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With the company’s public credibility in the US at rock-bottom and with President Barack Obama openly challenging the competence of Tony Hayward, its CEO, BP is retreating into its bunker and acknowledging that Admiral Allen is in charge.
The burly, mustachioed commander – who was one of the few federal officials to emerge from the 2005 Hurricane Katrina response with his reputation enhanced – now dominates the daily briefings. At the start of the crisis, these briefings were joint affairs between the company and the government that were dominated by Doug Suttles, BP’s chief operating officer.
In those early weeks of the crisis, before the US media and public became familiar with “top hats”, “top kills”, riser pipes and flow ratios, government spokesmen invariably deferred to Mr Suttles’ expertise. Rear-Admiral Mary Landry was removed as government spokeswoman at the start of June, although the administration said it was a planned reassignment. There had been public criticism, however, that she had been too ready to accept BP’s assurances.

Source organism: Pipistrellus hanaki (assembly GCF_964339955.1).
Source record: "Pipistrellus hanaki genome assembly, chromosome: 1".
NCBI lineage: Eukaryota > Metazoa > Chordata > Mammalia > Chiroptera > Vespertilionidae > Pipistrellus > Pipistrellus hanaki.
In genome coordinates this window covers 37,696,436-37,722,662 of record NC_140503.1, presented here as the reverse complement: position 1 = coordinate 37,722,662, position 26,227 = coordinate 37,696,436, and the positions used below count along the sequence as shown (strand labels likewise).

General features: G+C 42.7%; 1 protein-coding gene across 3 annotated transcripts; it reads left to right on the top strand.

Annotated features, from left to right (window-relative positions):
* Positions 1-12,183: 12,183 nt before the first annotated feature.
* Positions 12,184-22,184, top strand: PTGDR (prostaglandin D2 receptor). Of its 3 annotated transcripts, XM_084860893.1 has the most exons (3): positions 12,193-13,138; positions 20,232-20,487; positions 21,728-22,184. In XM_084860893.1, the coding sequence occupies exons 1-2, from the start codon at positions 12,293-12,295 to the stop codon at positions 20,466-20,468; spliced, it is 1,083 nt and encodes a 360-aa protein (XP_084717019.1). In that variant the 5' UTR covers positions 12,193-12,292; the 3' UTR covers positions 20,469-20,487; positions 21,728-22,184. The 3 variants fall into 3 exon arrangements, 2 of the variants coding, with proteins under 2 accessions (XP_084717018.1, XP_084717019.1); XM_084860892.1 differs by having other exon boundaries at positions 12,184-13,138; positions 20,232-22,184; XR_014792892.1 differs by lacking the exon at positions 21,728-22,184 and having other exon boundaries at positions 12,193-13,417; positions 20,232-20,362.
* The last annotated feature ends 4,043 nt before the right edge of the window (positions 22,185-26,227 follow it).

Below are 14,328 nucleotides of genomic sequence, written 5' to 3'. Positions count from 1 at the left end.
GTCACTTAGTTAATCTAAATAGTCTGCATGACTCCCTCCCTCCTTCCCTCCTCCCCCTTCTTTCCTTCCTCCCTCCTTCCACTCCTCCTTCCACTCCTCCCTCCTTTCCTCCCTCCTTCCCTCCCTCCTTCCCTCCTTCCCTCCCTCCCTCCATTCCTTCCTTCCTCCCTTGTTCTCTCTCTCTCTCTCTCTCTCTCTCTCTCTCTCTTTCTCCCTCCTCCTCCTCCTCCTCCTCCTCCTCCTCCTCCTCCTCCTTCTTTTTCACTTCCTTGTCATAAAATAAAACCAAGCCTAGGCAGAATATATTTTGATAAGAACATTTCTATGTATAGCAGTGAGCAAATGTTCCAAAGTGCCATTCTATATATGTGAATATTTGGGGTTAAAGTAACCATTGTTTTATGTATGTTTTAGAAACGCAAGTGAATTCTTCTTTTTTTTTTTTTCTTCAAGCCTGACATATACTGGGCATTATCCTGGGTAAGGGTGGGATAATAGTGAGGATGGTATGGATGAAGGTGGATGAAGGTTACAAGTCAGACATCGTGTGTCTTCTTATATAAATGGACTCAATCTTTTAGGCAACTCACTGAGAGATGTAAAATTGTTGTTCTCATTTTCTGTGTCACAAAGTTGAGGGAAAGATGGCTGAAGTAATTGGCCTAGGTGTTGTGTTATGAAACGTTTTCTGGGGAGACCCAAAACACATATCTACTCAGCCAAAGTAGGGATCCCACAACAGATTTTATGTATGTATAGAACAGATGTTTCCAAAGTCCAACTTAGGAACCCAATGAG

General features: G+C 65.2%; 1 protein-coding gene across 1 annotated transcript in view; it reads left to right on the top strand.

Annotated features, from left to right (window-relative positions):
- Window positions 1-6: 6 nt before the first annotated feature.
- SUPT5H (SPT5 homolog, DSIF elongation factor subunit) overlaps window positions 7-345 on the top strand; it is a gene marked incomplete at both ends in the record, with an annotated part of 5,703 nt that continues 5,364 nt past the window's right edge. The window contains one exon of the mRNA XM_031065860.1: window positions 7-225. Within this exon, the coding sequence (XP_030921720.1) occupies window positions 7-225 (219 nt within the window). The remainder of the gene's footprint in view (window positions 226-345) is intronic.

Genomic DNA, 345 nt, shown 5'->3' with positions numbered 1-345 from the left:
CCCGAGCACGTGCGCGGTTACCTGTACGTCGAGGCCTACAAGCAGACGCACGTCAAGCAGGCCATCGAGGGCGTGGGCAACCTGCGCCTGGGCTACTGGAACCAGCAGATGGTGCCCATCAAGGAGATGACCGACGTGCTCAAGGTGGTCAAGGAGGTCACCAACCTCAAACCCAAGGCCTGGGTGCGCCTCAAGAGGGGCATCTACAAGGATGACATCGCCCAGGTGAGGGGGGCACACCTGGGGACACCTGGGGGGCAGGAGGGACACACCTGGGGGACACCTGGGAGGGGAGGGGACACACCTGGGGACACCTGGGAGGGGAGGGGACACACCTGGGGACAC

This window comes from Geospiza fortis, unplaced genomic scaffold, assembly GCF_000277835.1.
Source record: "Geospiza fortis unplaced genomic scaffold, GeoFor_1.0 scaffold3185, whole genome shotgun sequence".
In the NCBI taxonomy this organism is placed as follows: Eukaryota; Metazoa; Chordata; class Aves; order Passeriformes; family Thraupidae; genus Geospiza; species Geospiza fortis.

Since then, Admiral Allen has moved front of stage and appears to have captured a public mood that sees no reason to give BP the benefit of the doubt.
It plans to mobilise up to 170 local fishing boats which will tow platforms holding a device with the membrane attached into the sea.
Ultra Green estimates that its invention can soak up 25,000 gallons of oil a day down to a depth of five metres.